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Reader question: Where can I donate used clothes and books in Italy?

The Local Italy
The Local Italy - [email protected] • 26 Jan, 2023 Updated Thu 26 Jan 2023 09:01 CEST
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Where can you donate used clothes in Italy? Photo by JUSTIN TALLIS / AFP).

If you come from a country with charity shops or thrift stores on every corner, it can be hard to figure out what to do with your used items in Italy. Here's where to start.


Question: I've been trying to find an organisation in Italy through which I can donate second-hand clothing, books, dishes, and small items of furniture. Do you have any suggestions?

Italy doesn't have the same systems for donating used items that you might be used to if you've moved here from North America or the UK.

While vintage clothing shops and flea markets do exist, they're not quite the same thing as charity shops or thrift stores that will accept your second-hand goods and sell them on to raise money for good causes.

That means you have to be a bit more creative when it comes to giving away used items in Italy - but it doesn't mean there aren't options available.


We've compiled a list of some of the best charity shop alternatives in Italy: here's where to start.

General items:


One of the first places people turn to when they want to pass on used items in Italy is the mercati dell'usato or mercatini. These second-hand markets tend to be permanent structures, often located in converted underground garages. 

They'll accept used clothes, shoes and accessories, items of furniture, jewellery, kitchenware, appliances, books, records and artwork.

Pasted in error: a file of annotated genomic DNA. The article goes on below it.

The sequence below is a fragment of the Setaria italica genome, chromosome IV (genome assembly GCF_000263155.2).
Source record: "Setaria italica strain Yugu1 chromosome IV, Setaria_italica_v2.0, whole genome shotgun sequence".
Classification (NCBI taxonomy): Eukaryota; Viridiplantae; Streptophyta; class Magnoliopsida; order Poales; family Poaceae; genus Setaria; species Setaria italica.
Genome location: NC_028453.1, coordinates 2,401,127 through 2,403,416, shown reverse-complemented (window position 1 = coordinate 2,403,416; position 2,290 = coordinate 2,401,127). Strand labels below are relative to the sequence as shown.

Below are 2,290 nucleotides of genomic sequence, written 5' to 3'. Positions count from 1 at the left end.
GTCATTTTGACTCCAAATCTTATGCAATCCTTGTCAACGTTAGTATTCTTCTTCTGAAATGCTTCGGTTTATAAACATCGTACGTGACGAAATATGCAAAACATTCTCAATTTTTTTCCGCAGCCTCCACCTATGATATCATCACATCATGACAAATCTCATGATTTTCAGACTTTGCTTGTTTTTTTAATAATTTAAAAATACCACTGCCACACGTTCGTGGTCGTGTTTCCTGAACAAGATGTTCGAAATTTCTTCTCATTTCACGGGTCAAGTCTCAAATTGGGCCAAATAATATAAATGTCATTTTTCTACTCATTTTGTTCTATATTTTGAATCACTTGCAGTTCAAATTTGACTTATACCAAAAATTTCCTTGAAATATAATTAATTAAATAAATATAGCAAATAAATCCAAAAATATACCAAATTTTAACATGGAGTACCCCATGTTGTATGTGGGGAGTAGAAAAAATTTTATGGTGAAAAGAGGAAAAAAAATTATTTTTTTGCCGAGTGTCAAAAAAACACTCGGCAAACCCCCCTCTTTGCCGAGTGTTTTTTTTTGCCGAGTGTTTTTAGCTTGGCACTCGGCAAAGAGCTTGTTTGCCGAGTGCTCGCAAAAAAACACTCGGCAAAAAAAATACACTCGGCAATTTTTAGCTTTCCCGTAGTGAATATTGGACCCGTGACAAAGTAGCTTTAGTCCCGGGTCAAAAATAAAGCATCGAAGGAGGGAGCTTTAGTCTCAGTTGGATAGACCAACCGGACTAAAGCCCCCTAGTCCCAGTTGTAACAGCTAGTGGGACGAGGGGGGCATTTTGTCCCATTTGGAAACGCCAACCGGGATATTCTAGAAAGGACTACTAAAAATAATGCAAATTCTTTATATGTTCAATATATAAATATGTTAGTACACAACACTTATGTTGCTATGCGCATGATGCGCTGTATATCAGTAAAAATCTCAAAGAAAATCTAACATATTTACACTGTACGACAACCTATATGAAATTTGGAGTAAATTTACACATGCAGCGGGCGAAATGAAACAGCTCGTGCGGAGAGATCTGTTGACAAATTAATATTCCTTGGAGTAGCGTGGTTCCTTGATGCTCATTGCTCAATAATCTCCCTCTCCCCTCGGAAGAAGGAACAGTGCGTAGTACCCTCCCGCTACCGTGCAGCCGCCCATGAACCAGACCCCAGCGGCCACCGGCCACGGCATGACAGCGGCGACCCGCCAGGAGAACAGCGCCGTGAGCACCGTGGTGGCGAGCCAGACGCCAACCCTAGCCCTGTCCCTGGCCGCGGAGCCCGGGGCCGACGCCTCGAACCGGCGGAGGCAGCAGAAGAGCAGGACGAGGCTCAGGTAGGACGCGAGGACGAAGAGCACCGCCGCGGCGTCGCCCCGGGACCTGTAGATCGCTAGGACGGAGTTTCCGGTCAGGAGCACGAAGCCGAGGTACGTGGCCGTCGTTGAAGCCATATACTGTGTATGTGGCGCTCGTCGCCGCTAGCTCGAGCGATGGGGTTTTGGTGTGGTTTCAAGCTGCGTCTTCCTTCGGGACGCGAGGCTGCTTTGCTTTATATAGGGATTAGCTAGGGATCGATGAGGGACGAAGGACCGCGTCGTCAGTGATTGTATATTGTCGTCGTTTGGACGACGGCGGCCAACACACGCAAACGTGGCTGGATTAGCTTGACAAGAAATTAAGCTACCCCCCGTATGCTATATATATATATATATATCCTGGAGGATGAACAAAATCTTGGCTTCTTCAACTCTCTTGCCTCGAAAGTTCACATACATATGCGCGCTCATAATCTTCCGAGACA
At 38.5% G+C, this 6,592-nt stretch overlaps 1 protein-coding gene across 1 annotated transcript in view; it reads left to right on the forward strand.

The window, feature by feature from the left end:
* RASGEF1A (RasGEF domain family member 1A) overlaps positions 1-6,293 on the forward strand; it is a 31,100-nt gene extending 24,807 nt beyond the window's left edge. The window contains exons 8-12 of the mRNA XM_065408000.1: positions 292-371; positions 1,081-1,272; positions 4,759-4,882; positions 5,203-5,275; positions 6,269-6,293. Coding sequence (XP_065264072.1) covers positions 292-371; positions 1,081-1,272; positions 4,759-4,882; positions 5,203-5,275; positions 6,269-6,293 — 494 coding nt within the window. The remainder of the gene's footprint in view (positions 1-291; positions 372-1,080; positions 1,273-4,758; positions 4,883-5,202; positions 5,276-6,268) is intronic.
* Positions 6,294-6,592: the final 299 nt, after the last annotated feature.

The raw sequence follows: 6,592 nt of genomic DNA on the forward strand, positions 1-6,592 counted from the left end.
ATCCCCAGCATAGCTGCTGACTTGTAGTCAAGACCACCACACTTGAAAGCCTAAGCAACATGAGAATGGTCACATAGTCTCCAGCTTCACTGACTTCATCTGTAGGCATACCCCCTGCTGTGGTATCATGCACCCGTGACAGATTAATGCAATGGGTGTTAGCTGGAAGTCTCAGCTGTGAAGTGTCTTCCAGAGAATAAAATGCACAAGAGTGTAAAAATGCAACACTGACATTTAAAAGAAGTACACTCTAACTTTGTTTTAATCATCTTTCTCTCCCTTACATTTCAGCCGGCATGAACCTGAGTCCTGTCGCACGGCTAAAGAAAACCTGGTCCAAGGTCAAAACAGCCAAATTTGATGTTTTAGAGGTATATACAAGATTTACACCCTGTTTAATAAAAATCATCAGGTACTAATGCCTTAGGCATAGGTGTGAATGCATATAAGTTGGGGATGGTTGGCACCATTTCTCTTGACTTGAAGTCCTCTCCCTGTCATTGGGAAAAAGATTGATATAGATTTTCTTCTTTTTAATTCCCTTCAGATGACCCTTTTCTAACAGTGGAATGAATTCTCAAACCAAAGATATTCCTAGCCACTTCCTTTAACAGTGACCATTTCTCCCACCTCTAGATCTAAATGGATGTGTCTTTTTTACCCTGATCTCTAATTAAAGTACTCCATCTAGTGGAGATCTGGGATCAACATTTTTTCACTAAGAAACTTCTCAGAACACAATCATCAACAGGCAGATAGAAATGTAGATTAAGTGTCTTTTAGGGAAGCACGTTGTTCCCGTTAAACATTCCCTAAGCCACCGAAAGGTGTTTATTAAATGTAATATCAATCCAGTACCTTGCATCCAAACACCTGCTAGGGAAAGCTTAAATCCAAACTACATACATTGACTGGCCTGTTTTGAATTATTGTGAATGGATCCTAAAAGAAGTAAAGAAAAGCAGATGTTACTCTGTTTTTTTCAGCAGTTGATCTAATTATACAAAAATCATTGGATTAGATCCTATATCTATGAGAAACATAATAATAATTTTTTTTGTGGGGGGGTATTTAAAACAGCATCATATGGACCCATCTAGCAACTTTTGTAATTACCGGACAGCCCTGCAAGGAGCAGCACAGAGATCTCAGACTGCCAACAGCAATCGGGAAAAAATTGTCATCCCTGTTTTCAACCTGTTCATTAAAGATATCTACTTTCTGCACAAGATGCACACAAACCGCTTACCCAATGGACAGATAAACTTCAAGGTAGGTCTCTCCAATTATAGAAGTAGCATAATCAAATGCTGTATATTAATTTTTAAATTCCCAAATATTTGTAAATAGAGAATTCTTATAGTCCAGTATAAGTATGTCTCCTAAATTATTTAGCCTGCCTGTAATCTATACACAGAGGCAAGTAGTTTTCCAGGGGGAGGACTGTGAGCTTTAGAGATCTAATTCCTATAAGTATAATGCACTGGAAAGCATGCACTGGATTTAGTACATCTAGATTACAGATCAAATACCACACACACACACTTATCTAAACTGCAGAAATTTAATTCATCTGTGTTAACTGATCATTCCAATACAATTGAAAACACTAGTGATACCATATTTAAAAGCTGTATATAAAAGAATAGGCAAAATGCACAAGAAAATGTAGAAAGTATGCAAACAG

Mercatino Franchising is one of the main second-hand market chains; as the name implies, each mercatino is operated as an independent franchise, so you'll have a slightly different experience depending on where you go.

READ ALSO: ‘How our shopping habits have changed since we moved from the US’

To get started, you simply need to register as a member and go in whenever you have an item to donate. Some mercatini are more picky than others, so you may need to visit several if you want to offload most of your goods.

These places operate on a for-profit rather than charitable basis; half the money from each sale will go to the market, and half to you.

You can sell (and buy) all sorts of used items at an Italian mercatino.

You can sell (and buy) all sorts of used items at an Italian mercatino. Photo by Darya Tryfanava on Unsplash

Clothing and accessories:


The sustainable development charity Humana welcomes donations via its clothing bins, which are distributed in 1,000 town and cities across Italy.

To find the nearest collection point to you, simply type your address into the search engine on the website.

The organisation accepts clothing, shoes, bags, accessories, and linens; donations should be packed in tightly closed bags.


Some of the items are resold in Humana Vintage clothing shops in Italy; others are donated to other countries, and worn-out fabrics are recycled or used as an energy source.